The Paris Disagreement

The Paris Disagreement

The kinds of governments and national attitudes in the United States of America and Nicaragua rarely coincide, lately. In fact, it would be unusual and even surprising that Nicaragua and the United States of America would find themselves united against the rest of the nations of the world on any particular world policy or political stance. Even more bizarre would be that the two countries would find themselves formally differing from all of the countries of all the continents in the world, save Syria. Nonetheless, this is what appears to have happened, recently.

At the Paris summit on climate change, held in 2016, a collection of environmental objectives were established, with commitments made by the respective nations for compliance. Most countries have formally signed on, and virtually all the nations in the world participated and agreed on the formal outcome of the summit. The countries which did not, were Syria, a failed state, and Nicaragua, which argued that poor nations are obliged to shoulder an incommensurate burden regarding carbon dioxide, especially when considering that most wealthy nations developed their infrastructure and economies by destroying their forests, centuries ago in most cases.

It merits mention that Nicaragua, which openly opposed the final version of the consensus 2016 agreement, is among the very poorest countries in the western hemisphere. Its carbon footprint, however, is exceedingly low: close to half its electricity is generated by renewable energy sources, and there are far fewer automobiles than in other, more prosperous countries. Furthermore, air travel through the country is a fraction of comparable countries such as Costa Rica. Even the proposed Nicaragua Canal is billed as providing a huge greenhouse gas dividend to the world, if and when it is built.

The USA position, on the other hand, has recently changed dramatically. A guiding force in the agreement just a year ago, the government, now under the control of President Donald Trump, has summarily discounted the agreement as bad for US interests, and has already begun pulling away from the commitments made by the country to comply with the agreement.

Stranger bedfellows were never known than these: Nicaragua, Syria, and the United States, all found outside the Paris Agreement.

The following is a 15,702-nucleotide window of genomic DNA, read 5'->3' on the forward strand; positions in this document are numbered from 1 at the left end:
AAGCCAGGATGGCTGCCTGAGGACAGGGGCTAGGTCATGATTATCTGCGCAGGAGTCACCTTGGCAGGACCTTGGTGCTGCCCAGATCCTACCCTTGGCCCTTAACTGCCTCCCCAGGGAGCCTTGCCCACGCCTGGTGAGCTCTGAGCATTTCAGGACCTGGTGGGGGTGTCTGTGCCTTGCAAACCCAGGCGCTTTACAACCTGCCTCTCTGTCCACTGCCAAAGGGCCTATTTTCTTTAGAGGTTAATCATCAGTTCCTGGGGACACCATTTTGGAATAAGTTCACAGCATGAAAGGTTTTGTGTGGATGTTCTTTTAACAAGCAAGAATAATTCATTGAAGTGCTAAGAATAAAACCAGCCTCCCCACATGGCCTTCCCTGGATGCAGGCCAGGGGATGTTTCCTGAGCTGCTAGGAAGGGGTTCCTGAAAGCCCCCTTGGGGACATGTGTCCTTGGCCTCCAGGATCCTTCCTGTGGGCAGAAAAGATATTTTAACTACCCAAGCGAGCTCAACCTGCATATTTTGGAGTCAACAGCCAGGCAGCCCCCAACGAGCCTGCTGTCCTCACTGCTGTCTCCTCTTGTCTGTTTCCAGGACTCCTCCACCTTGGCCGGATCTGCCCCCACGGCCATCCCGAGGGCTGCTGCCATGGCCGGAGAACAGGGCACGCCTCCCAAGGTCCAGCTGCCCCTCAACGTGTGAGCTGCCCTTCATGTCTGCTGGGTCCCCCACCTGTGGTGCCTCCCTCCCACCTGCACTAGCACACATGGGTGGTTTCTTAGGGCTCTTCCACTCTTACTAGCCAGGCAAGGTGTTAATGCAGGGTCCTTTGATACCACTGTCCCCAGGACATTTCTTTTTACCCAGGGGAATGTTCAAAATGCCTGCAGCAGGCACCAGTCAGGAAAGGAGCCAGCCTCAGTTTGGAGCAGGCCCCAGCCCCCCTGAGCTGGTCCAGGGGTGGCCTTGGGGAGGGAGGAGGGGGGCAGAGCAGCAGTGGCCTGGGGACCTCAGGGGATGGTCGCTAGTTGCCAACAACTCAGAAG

Follow the link to an essay in Spanish by Jeffrey McCrary on this subject, published 15 June, 2017, in El Nuevo Diario.

The GAIA Program Wild Nature Conservation Projects

The GAIA Program Wild Nature Conservation Projects

Calocitta formosa Jeffrey McCraryProtecting the environment requires a lot more than just hugging trees. As director of the GAIA program in the Nicaraguan not-for-profit foundation, FUNDECI., Jeffrey McCrary works on technical issues to protect the environment in Nicaragua. How Nicaragua manages its environmental issues in the face of a rapidly growing economy and a deep transformation is key to the sustainability of its success as a nation, and in particular, its wild natural resources are issues of international importance.

The GAIA program works to unify efforts between local people, national and international volunteers, scientists and professionals, the international cooperation and donor communities, and the Nicaraguan government, to promote prosperity among rural Nicaraguans while protecting and improving conditions for wildlife and their habitat.

GAIA has worked on a variety of issues of importance to the conservation of natural resources in Nicaragua, such as:

Jeffrey McCrary

Blue-crowned Motmot, in Laguna de Apoyo Nature Reserve, Nicaragua. Photo Jen Moran.

The hydroelectric project TUMARIN

Wind energy in Nicaragua: Covensa, Blue Power, Eolo

The Nicaragua Interoceanic Grand Canal

Laguna de Apoyo Nature Reserve Management Plan

Chiltepe Peninsula Nature Reserve Management Plan

Estacion Biologica Laguna de Apoyo

Wild animal rescue and advocacy

Protection of the Natural Heritage of Nicaragua


Nicaragua lies in the middle of the Mesoamerican isthmus, with year-round warm weather. Substantial numbers of migratory birds winter here, some of them just pass through Nicaragua during their extensive migrations in each direction, and a few species of birds nest here and then migrate southward during the non-breeding period.

Jeffrey McCrary bird

Other birds, such as the pictured Chestnut-capped warbler (Basileuterus delattrii), are strictly resident species. That means that they never move particularly far from the area where they were born, possibly only excepting what is called dispersal, which occurs as birds mature and depart from parental assistance. Of the more than seven hundred bird species documented in Nicaragua, about a third of them are found in Laguna de Apoyo Nature Reserve. One of the more important bird species there is the Chestnut-capped Warbler.

Birds from this location have been reported in a pair of scholarly articles on new and novel reports of birds in Nicaragua. In the first of the two new bird species reports, co-authored by Wayne J. Arendt, Salvadora Morales, Joseph T. Arengi and Lorenzo J. Lopez, first documentations in the scientific literature for ten species were given: Fulvous Whistling-Duck (Dendrocygna bicolor), Nazca Booby (Sula granti), Long-billed Dowitcher (Limnodromus scolopaceus), Snowy Plover (Charadrius alexandrinus), Wilson’s Plover (Charadrius wilsonia), Marbled Godwit (Limosa fedoa), Sanderling (Calidris alba), Baird’s Sandpiper (Calidris bairdii), among others.